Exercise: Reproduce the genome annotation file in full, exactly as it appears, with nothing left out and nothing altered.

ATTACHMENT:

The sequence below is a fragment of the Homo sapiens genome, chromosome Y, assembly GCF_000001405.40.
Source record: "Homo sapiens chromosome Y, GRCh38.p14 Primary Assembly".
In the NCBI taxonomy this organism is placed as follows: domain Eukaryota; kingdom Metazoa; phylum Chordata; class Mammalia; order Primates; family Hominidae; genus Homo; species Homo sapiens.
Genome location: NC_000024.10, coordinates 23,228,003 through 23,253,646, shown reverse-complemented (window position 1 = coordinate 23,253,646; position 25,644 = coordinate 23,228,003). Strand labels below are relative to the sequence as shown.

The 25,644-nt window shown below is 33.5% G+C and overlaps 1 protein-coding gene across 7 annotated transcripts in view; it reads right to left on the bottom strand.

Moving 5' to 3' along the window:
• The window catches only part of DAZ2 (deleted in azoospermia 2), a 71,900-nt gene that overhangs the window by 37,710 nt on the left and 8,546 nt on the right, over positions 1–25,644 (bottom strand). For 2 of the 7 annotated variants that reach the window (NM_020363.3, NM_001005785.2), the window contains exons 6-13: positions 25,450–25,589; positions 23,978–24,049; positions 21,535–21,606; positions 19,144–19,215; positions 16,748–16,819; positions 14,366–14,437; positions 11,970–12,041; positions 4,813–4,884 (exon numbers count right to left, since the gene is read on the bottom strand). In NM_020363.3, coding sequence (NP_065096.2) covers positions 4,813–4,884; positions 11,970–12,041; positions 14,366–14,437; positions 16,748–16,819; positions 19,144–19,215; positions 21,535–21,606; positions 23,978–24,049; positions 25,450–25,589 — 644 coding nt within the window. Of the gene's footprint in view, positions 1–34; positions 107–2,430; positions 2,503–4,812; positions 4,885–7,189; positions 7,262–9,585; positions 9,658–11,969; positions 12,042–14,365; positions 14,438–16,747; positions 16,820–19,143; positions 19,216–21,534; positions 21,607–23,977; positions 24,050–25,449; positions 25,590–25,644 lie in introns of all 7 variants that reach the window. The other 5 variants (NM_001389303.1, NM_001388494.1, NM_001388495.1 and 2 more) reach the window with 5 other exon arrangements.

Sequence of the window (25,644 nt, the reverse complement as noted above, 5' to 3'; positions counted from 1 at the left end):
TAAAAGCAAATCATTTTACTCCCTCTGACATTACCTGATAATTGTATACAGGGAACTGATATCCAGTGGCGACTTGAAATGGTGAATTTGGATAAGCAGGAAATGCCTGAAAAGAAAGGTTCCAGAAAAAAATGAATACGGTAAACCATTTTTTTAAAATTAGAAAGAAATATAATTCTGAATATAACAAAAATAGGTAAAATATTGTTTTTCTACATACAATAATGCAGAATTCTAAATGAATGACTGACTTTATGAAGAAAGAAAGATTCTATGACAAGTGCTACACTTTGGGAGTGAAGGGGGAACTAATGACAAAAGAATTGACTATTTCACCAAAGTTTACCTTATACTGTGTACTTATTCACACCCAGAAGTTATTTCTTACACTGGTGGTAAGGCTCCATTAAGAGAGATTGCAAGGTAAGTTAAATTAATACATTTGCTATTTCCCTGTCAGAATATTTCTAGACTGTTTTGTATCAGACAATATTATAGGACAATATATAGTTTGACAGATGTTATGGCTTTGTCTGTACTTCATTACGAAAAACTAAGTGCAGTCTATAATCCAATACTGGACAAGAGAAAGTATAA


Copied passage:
The sequence below is a fragment of the Homo sapiens genome, chromosome Y, assembly GCF_000001405.40.
Source record: "Homo sapiens chromosome Y, GRCh38.p14 Primary Assembly".
In the NCBI taxonomy this organism is placed as follows: domain Eukaryota; kingdom Metazoa; phylum Chordata; class Mammalia; order Primates; family Hominidae; genus Homo; species Homo sapiens.
Genome location: NC_000024.10, coordinates 23,228,003 through 23,253,646, shown reverse-complemented (window position 1 = coordinate 23,253,646; position 25,644 = coordinate 23,228,003). Strand labels below are relative to the sequence as shown.

The 25,644-nt window shown below is 33.5% G+C and overlaps 1 protein-coding gene across 7 annotated transcripts in view; it reads right to left on the bottom strand.

Moving 5' to 3' along the window:
• The window catches only part of DAZ2 (deleted in azoospermia 2), a 71,900-nt gene that overhangs the window by 37,710 nt on the left and 8,546 nt on the right, over positions 1–25,644 (bottom strand). For 2 of the 7 annotated variants that reach the window (NM_020363.3, NM_001005785.2), the window contains exons 6-13: positions 25,450–25,589; positions 23,978–24,049; positions 21,535–21,606; positions 19,144–19,215; positions 16,748–16,819; positions 14,366–14,437; positions 11,970–12,041; positions 4,813–4,884 (exon numbers count right to left, since the gene is read on the bottom strand). In NM_020363.3, coding sequence (NP_065096.2) covers positions 4,813–4,884; positions 11,970–12,041; positions 14,366–14,437; positions 16,748–16,819; positions 19,144–19,215; positions 21,535–21,606; positions 23,978–24,049; positions 25,450–25,589 — 644 coding nt within the window. Of the gene's footprint in view, positions 1–34; positions 107–2,430; positions 2,503–4,812; positions 4,885–7,189; positions 7,262–9,585; positions 9,658–11,969; positions 12,042–14,365; positions 14,438–16,747; positions 16,820–19,143; positions 19,216–21,534; positions 21,607–23,977; positions 24,050–25,449; positions 25,590–25,644 lie in introns of all 7 variants that reach the window. The other 5 variants (NM_001389303.1, NM_001388494.1, NM_001388495.1 and 2 more) reach the window with 5 other exon arrangements.

Sequence of the window (25,644 nt, the reverse complement as noted above, 5' to 3'; positions counted from 1 at the left end):
TAAAAGCAAATCATTTTACTCCCTCTGACATTACCTGATAATTGTATACAGGGAACTGATATCCAGTGGCGACTTGAAATGGTGAATTTGGATAAGCAGGAAATGCCTGAAAAGAAAGGTTCCAGAAAAAAATGAATACGGTAAACCATTTTTTTAAAATTAGAAAGAAATATAATTCTGAATATAACAAAAATAGGTAAAATATTGTTTTTCTACATACAATAATGCAGAATTCTAAATGAATGACTGACTTTATGAAGAAAGAAAGATTCTATGACAAGTGCTACACTTTGGGAGTGAAGGGGGAACTAATGACAAAAGAATTGACTATTTCACCAAAGTTTACCTTATACTGTGTACTTATTCACACCCAGAAGTTATTTCTTACACTGGTGGTAAGGCTCCATTAAGAGAGATTGCAAGGTAAGTTAAATTAATACATTTGCTATTTCCCTGTCAGAATATTTCTAGACTGTTTTGTATCAGACAATATTATAGGACAATATATAGTTTGACAGATGTTATGGCTTTGTCTGTACTTCATTACGAAAAACTAAGTGCAGTCTATAATCCAATACTGGACAAGAGAAAGTATAA